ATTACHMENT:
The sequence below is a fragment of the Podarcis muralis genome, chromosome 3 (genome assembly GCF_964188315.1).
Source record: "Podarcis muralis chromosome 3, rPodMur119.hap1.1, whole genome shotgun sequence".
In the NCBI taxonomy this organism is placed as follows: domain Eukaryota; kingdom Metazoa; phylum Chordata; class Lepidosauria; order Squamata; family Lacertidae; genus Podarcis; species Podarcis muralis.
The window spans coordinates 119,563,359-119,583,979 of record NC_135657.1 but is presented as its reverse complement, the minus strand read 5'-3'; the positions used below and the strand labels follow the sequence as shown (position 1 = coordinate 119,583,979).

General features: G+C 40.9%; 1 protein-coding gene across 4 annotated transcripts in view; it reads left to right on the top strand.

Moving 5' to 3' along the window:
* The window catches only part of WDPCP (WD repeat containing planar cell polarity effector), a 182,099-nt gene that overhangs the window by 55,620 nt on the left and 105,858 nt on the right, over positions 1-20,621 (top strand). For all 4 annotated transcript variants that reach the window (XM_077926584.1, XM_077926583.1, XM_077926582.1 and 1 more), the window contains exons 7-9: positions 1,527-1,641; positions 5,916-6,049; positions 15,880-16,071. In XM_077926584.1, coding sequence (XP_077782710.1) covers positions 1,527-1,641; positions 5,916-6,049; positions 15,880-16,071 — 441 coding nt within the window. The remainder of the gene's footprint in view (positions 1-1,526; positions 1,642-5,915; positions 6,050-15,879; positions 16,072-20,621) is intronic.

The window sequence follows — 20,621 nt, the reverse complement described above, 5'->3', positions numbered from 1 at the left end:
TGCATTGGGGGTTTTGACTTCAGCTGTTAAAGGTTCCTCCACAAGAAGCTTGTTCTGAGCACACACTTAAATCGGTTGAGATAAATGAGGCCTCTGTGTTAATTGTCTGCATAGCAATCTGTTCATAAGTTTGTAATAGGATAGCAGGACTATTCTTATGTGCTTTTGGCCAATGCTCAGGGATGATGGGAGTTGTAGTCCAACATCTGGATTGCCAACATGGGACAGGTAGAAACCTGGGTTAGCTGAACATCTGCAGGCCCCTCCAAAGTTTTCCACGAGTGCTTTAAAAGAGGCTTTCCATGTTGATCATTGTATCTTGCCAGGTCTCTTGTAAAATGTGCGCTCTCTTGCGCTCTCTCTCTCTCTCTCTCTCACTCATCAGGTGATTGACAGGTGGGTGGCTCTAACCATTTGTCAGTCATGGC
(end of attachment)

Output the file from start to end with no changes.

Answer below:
The sequence below is a fragment of the Podarcis muralis genome, chromosome 3 (genome assembly GCF_964188315.1).
Source record: "Podarcis muralis chromosome 3, rPodMur119.hap1.1, whole genome shotgun sequence".
In the NCBI taxonomy this organism is placed as follows: domain Eukaryota; kingdom Metazoa; phylum Chordata; class Lepidosauria; order Squamata; family Lacertidae; genus Podarcis; species Podarcis muralis.
The window spans coordinates 119,563,359-119,583,979 of record NC_135657.1 but is presented as its reverse complement, the minus strand read 5'-3'; the positions used below and the strand labels follow the sequence as shown (position 1 = coordinate 119,583,979).

General features: G+C 40.9%; 1 protein-coding gene across 4 annotated transcripts in view; it reads left to right on the top strand.

Moving 5' to 3' along the window:
* The window catches only part of WDPCP (WD repeat containing planar cell polarity effector), a 182,099-nt gene that overhangs the window by 55,620 nt on the left and 105,858 nt on the right, over positions 1-20,621 (top strand). For all 4 annotated transcript variants that reach the window (XM_077926584.1, XM_077926583.1, XM_077926582.1 and 1 more), the window contains exons 7-9: positions 1,527-1,641; positions 5,916-6,049; positions 15,880-16,071. In XM_077926584.1, coding sequence (XP_077782710.1) covers positions 1,527-1,641; positions 5,916-6,049; positions 15,880-16,071 — 441 coding nt within the window. The remainder of the gene's footprint in view (positions 1-1,526; positions 1,642-5,915; positions 6,050-15,879; positions 16,072-20,621) is intronic.

The window sequence follows — 20,621 nt, the reverse complement described above, 5'->3', positions numbered from 1 at the left end:
TGCATTGGGGGTTTTGACTTCAGCTGTTAAAGGTTCCTCCACAAGAAGCTTGTTCTGAGCACACACTTAAATCGGTTGAGATAAATGAGGCCTCTGTGTTAATTGTCTGCATAGCAATCTGTTCATAAGTTTGTAATAGGATAGCAGGACTATTCTTATGTGCTTTTGGCCAATGCTCAGGGATGATGGGAGTTGTAGTCCAACATCTGGATTGCCAACATGGGACAGGTAGAAACCTGGGTTAGCTGAACATCTGCAGGCCCCTCCAAAGTTTTCCACGAGTGCTTTAAAAGAGGCTTTCCATGTTGATCATTGTATCTTGCCAGGTCTCTTGTAAAATGTGCGCTCTCTTGCGCTCTCTCTCTCTCTCTCTCTCACTCATCAGGTGATTGACAGGTGGGTGGCTCTAACCATTTGTCAGTCATGGC